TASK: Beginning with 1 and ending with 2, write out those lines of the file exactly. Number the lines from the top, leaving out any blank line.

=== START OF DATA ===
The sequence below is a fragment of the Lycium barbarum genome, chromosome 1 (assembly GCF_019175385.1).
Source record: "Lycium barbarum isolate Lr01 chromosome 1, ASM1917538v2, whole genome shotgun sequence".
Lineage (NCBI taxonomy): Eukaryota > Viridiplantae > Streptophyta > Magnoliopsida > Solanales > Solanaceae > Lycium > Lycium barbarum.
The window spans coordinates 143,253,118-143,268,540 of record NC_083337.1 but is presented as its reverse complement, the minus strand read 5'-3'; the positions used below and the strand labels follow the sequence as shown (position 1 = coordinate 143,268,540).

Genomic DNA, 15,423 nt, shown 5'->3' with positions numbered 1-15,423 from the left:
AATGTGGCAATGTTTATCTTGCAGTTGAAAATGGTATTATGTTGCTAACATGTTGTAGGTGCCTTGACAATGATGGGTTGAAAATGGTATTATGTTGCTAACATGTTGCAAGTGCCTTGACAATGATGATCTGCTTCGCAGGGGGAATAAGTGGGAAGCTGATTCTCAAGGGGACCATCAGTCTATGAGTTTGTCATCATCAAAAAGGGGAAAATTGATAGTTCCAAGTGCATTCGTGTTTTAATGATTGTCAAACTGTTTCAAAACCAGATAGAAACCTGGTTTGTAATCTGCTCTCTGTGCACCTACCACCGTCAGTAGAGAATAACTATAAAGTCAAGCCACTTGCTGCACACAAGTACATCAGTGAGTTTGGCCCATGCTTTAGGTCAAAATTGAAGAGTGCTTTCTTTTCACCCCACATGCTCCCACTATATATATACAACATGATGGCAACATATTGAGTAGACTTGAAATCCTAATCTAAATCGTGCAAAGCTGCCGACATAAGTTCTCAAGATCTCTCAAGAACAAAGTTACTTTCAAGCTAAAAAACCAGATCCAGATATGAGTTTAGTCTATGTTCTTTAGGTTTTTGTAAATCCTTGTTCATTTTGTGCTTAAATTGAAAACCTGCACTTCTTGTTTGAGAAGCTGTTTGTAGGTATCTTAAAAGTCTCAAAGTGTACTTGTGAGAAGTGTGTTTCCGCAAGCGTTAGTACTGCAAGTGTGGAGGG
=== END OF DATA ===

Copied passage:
The sequence below is a fragment of the Lycium barbarum genome, chromosome 1 (assembly GCF_019175385.1).
Source record: "Lycium barbarum isolate Lr01 chromosome 1, ASM1917538v2, whole genome shotgun sequence".